Don't Change Net Metering Policy for Solar Customers -- Yet, ACC Staff Recommends
In a filing last night, staff members acknowledged the position by Arizona Public Service that adding more rooftop-solar customers to the grid eventually raises electric bills for the non-solar customers.
But the ACC shouldn't try a "patchwork" approach at fixing the problem, and instead should way for until 2016 for a formal rate hearing, staff members said.
The five-member ACC will make the final decision about whether to follow APS' wishes and essentially raise rates on residential customers with rooftop solar. But the staff recommendation, based on months of research, carries a lot of weight.
Net metering, as the process of paying solar customers for their electricity is called, was mandated in 2008 by the ACC to boost solar-power sales.
Barry Goldwater Jr.
As New Times detailed in a July feature article, officials at APS claim that a new scheme is needed to protect non-solar customers. Our article reached the same conclusions as APS -- that a runaway subsidy effect could result from too many rooftop-solar customers. However, as the article also pointed out, APS' motivation stems from general fears by utility companies that rooftop solar could destroy their future profit-making potential.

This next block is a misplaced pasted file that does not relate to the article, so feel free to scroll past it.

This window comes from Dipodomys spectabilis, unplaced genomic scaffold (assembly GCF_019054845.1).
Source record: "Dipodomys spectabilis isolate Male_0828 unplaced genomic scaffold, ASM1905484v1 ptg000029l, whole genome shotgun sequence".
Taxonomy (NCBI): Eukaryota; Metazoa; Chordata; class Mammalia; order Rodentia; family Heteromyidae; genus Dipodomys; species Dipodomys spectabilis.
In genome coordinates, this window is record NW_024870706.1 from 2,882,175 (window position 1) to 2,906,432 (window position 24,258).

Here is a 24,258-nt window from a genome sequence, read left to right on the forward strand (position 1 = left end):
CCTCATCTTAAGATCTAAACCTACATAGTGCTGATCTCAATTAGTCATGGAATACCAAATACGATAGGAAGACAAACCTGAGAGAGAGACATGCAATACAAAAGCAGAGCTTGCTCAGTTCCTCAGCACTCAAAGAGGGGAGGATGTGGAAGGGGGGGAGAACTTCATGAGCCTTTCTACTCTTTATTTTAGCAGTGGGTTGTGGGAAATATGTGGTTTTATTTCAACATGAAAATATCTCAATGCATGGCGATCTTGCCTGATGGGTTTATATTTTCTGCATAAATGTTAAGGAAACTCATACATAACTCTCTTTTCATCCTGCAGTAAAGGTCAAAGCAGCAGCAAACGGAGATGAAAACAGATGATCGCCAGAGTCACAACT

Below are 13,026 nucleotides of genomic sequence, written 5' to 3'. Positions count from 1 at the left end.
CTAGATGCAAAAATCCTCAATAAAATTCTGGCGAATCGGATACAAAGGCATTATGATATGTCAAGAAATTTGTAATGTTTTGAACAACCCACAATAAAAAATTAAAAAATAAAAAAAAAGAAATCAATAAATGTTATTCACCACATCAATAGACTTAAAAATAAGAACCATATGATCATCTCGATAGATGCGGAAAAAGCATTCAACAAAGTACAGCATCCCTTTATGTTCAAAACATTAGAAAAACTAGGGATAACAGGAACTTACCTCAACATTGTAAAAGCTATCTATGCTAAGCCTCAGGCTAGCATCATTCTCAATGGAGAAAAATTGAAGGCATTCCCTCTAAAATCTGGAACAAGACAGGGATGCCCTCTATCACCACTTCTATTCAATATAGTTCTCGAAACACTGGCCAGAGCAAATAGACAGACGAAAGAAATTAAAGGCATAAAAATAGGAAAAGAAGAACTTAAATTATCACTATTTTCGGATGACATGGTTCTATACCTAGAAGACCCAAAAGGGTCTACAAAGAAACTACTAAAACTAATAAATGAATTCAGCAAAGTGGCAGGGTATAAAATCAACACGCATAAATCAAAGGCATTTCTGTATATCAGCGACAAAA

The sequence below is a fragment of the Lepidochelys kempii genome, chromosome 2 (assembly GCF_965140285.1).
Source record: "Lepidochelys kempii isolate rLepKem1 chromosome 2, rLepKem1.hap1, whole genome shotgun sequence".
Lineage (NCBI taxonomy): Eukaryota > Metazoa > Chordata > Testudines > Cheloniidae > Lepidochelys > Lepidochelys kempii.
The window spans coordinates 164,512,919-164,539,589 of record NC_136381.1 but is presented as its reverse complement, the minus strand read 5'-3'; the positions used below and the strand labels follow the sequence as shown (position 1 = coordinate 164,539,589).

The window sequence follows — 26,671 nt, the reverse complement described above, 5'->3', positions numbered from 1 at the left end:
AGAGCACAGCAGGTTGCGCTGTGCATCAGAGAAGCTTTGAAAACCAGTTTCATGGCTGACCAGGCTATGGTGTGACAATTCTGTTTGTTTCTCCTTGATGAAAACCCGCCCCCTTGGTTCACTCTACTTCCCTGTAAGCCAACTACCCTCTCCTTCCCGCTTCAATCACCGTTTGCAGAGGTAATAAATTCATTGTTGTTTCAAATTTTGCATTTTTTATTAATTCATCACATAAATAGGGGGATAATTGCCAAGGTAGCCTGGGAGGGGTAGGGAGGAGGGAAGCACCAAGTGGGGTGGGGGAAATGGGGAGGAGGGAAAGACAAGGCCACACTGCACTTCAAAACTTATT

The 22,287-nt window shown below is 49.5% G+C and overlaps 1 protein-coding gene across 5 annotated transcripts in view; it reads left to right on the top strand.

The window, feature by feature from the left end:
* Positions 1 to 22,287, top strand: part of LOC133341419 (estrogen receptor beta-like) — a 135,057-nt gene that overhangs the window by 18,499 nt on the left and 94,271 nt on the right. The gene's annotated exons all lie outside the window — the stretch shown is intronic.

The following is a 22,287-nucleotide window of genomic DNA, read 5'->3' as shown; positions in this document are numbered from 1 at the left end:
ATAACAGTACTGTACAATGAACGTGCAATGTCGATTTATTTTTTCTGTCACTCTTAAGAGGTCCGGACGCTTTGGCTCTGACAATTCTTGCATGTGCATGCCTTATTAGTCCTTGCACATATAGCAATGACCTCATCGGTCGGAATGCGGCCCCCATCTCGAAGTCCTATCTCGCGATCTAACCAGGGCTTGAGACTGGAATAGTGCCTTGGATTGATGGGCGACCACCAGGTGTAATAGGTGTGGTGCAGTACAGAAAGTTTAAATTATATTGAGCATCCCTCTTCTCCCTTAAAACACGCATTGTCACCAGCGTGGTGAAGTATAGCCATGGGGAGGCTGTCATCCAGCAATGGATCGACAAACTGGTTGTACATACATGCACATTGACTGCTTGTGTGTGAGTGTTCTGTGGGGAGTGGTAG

If the corporation commissioners still want to tackle net metering directly this year, they could effect small increases to the bills of solar users, the filing states.
Today's announcement doesn't end the war, but the war between solar companies and utilities -- well-represented in TV commercials you've probably seen -- seems destined to continue into the next few years.
But the solar firms and their local campaign, TUSK, have won an important battle.
Former Congressman Barry Goldwater Jr. and PR rep Jason Rose, the two front-men of TUSK, have repeatedly said that a large increase to the bills of solar users would kill the home-solar industry.
With this filing by ACC staff, assuming the five-member panel agrees, solar firms can focus on installing more solar, making money, and preparing for the next big battle over net metering.